IAEA-French Cancer Network: The Results So Far

4 March 2008

Experts warn that the world is facing a cancer crisis of epidemic proportions. Unless action is taken now, as many as 84 million people will die of the disease over the next 10 years, more than 70% of them in the developing world. A coordinated, international effort to build cancer awareness and capacity in economically disadvantaged nations is essential if they are to combat the threat effectively.

An important initiative to fight cancer in poorer French-speaking nations got underway last year when the IAEA joined forces with France's Cancer Network, a grouping of the country's leading health authorities and cancer organizations. The Network identified Burkino Faso, Mali, Haiti, Madagascar, Niger and Senegal as being in particular need of assistance. With cancer rates soaring, these countries have almost no screening or treatment facilities, lack trained staff and are additionally burdened by ignorance and stigma attached to the disease. Planned measures to tackle this tragic situation range from assisting in the establishment of cancer and radiotherapy treatment centres, to sponsoring the training of health professionals within the framework of organised cancer control.

At a recent meeting in Vienna of the group's liaison committee, members discussed progress made so far in achieving these aims. They included the groundbreaking for a Radiotherapy Centre in Haiti, training courses and workshops in several of the selected countries, and the completion of a number of assessment missions and feasibility studies. For the future, the group stressed the importance of coordination of activities — such as the provision of appropriate technical equipment, the need for shared educational standards, and tackling gaps in national capacity — as well as close collaboration between partners, to achieve maximum impact.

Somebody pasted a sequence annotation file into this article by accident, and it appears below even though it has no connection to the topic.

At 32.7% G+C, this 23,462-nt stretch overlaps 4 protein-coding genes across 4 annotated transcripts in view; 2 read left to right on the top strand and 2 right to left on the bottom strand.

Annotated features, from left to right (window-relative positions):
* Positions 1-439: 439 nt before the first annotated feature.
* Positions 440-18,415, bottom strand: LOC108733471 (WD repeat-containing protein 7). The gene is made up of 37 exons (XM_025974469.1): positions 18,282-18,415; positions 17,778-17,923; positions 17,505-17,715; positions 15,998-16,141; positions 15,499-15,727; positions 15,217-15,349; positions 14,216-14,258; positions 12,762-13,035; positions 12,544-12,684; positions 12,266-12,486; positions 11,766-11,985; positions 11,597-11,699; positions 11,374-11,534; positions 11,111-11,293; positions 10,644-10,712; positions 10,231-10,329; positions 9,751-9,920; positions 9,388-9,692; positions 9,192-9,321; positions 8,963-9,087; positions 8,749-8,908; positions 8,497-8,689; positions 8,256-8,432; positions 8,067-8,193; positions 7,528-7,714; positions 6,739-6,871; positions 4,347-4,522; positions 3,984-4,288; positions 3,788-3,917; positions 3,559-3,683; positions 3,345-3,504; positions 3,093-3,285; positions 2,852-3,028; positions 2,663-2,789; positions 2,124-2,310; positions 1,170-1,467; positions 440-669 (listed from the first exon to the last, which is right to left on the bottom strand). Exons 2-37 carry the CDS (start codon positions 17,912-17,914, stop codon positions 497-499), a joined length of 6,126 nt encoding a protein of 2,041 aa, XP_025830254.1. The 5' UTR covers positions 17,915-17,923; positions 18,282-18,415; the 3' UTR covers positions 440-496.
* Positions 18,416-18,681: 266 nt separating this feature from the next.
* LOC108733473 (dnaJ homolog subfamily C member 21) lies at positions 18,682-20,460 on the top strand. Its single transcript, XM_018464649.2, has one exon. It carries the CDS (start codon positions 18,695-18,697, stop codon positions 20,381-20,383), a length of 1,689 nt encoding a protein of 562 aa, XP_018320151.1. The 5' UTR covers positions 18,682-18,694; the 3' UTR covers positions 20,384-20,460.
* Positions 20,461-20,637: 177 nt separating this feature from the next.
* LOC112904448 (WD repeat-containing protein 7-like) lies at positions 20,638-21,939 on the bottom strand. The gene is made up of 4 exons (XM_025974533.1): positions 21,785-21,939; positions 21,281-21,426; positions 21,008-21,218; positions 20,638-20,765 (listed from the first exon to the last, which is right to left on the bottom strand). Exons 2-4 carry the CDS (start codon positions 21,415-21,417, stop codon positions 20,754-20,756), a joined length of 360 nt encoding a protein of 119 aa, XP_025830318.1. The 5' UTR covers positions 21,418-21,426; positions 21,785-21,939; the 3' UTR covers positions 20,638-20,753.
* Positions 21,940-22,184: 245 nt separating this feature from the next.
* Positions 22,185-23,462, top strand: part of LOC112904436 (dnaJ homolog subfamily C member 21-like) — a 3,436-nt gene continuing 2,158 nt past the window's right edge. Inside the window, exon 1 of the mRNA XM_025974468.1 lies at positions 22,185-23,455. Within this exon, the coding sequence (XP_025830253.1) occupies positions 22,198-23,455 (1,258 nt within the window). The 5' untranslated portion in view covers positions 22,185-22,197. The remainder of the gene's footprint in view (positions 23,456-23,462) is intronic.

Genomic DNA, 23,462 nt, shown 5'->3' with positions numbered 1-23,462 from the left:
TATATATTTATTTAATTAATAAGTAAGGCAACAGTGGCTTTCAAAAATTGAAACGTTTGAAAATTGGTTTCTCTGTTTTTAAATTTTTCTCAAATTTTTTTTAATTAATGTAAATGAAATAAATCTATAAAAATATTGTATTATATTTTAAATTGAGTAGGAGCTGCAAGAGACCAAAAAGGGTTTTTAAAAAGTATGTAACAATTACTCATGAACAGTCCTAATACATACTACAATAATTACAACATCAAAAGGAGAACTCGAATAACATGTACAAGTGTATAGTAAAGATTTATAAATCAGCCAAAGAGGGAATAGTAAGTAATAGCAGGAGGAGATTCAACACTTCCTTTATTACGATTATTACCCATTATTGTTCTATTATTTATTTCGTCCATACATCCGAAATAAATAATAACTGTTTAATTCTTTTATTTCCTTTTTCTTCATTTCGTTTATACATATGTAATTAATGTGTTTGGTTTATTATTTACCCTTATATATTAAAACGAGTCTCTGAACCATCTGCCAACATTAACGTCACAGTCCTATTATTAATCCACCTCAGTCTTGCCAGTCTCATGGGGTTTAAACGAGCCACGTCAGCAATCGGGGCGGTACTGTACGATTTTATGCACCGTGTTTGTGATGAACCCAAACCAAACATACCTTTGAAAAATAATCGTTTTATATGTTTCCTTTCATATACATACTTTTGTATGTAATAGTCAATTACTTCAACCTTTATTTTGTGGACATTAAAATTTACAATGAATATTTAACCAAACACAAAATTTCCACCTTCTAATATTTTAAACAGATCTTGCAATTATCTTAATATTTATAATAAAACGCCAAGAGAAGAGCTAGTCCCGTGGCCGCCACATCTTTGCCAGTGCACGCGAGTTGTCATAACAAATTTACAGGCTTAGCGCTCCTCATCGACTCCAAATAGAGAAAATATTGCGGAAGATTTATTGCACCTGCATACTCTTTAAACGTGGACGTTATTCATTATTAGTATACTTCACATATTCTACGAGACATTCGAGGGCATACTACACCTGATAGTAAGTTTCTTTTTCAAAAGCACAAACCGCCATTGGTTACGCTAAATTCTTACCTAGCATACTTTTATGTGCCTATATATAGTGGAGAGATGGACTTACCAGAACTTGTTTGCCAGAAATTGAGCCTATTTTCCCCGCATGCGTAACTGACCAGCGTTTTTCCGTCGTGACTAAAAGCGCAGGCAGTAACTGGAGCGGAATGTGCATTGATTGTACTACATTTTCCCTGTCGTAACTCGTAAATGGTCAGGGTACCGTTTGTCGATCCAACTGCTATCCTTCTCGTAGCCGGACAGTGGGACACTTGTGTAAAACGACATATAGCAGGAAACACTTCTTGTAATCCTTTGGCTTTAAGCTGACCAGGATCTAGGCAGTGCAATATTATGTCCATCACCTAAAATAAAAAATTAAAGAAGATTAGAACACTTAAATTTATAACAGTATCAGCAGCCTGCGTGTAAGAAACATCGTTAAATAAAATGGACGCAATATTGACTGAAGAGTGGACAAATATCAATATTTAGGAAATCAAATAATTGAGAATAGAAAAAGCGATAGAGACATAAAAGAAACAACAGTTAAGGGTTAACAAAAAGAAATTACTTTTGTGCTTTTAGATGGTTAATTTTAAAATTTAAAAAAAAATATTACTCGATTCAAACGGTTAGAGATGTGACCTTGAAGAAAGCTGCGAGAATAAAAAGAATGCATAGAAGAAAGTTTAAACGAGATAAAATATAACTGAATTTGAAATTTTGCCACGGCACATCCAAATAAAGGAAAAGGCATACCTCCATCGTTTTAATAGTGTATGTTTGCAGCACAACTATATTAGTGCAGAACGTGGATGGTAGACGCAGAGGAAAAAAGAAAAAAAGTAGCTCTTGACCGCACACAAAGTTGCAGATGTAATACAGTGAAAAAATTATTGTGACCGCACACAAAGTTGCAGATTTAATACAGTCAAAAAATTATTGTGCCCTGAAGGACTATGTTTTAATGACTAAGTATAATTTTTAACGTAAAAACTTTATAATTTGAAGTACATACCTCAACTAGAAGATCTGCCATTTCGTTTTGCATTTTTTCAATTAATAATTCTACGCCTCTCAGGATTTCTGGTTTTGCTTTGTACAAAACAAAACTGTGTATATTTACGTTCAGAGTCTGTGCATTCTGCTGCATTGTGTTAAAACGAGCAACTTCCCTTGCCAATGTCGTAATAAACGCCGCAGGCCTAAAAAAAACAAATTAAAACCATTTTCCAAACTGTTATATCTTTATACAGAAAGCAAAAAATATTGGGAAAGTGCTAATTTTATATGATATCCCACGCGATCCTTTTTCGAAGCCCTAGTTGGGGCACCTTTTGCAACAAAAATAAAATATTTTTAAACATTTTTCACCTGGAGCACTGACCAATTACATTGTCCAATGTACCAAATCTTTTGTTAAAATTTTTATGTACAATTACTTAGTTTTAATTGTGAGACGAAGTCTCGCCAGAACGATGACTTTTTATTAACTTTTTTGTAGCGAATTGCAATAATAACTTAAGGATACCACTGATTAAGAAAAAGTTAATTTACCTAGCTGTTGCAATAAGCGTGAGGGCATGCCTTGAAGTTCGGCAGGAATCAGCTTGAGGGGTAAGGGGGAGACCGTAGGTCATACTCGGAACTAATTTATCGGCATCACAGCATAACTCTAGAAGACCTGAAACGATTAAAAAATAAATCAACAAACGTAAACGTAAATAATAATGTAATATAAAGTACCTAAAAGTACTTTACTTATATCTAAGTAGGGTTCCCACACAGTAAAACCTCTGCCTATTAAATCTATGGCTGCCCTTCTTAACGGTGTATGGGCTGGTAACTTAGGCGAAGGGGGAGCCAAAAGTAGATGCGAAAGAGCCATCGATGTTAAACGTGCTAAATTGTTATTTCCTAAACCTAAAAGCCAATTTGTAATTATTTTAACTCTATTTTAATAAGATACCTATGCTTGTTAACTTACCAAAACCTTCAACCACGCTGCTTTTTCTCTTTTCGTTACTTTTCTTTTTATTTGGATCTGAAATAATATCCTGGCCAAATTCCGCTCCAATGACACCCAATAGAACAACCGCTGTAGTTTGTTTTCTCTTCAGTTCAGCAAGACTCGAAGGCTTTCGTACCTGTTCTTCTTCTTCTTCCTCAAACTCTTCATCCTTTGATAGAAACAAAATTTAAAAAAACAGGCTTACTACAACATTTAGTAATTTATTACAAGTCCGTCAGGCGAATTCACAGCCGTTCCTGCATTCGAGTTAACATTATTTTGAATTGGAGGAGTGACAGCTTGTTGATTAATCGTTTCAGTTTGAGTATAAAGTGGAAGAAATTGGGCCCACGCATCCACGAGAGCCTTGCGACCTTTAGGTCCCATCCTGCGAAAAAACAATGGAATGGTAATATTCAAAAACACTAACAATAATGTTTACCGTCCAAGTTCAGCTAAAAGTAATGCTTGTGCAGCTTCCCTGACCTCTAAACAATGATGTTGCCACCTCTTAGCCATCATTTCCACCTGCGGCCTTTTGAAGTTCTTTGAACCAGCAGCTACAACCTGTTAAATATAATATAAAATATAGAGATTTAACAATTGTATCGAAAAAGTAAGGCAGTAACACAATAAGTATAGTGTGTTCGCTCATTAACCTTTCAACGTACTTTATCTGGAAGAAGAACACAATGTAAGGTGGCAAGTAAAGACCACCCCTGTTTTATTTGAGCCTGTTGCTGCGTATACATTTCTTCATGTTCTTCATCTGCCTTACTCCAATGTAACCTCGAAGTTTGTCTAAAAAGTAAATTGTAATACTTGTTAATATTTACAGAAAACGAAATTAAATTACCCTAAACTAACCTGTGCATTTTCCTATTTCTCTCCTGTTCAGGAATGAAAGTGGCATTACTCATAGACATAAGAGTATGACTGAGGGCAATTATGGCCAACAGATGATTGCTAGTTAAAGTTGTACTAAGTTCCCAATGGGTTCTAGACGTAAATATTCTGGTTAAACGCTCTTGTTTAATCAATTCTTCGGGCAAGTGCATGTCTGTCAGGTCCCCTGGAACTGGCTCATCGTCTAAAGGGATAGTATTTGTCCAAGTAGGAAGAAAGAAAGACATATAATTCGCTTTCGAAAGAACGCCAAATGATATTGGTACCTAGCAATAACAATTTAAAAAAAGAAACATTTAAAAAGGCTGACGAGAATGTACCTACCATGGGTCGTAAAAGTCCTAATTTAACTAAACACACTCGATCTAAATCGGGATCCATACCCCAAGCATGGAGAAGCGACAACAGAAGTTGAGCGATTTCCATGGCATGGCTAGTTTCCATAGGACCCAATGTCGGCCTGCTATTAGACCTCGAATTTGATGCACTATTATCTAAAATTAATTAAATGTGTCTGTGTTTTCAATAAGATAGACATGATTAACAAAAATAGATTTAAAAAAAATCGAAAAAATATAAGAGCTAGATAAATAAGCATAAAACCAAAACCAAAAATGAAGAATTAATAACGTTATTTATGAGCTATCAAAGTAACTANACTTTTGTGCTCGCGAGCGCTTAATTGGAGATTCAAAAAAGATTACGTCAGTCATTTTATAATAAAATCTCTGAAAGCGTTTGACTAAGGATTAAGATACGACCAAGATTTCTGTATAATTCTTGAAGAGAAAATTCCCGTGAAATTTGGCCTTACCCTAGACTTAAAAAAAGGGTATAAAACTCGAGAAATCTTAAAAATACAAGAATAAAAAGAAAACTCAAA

“The IAEA is presently in the process of helping Member States develop sound technical cooperation projects for the programme cycle 2009-11. The need for pooling all efforts to fight cancer has been emphasized with the aim of incorporating into new projects on cancer management possible contributions from all partners, including the French Cancer Network,” said Mokdad Maksoudi, Africa 2 Section Head of the IAEA's Department of Technical Cooperation.

The meeting was attended by members of PACT, the IAEA's Department of Technical Cooperation and the Division of Human Health, as well as representatives from the French Permanent Mission, Physicien Médical sans Frontières and Alliance Mondiale Contre le Cancer. Building on the view that public-private partnerships and the role of civil society are key in the fight against cancer, it is hoped that the group's synergy in technical and educational areas will produce valuable results for the future.

The liaison committee will meet again in Vienna, later in the year.